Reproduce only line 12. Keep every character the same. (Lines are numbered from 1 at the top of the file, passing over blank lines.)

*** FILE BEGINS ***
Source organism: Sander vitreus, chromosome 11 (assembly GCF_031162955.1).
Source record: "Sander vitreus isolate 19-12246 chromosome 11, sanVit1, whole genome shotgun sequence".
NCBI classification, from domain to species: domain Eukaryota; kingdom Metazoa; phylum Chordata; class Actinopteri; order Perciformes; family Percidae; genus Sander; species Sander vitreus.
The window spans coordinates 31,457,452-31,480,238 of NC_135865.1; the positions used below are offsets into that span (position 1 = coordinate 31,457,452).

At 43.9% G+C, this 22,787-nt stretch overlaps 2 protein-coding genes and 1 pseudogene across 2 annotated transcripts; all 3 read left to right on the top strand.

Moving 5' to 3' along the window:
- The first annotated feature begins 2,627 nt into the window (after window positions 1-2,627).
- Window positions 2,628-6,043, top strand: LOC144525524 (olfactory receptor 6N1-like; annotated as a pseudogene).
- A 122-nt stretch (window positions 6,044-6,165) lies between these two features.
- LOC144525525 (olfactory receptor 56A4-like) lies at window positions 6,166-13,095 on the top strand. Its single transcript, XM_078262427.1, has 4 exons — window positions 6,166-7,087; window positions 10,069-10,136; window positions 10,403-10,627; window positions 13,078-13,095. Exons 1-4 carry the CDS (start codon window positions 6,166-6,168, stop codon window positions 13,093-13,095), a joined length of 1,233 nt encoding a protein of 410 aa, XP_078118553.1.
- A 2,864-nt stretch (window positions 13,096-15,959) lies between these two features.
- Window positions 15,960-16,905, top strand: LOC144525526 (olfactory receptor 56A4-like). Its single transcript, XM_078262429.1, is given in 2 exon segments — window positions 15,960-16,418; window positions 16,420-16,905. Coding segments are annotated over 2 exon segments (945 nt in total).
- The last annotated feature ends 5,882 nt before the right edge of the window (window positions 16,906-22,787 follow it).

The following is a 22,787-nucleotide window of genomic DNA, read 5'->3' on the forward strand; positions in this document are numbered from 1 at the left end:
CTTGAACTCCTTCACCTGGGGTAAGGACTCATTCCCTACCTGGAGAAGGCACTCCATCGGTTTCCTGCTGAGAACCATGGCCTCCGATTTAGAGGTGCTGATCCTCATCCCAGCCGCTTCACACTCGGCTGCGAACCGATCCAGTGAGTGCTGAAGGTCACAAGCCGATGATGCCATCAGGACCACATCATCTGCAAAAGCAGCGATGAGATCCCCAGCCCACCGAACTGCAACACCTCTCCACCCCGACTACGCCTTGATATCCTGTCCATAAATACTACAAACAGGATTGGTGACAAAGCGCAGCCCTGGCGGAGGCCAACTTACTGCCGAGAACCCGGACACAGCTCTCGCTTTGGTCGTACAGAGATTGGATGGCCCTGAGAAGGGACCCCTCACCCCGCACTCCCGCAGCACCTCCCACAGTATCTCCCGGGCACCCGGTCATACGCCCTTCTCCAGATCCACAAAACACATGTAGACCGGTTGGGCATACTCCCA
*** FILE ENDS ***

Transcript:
- Window positions 15,960-16,905, top strand: LOC144525526 (olfactory receptor 56A4-like). Its single transcript, XM_078262429.1, is given in 2 exon segments — window positions 15,960-16,418; window positions 16,420-16,905. Coding segments are annotated over 2 exon segments (945 nt in total).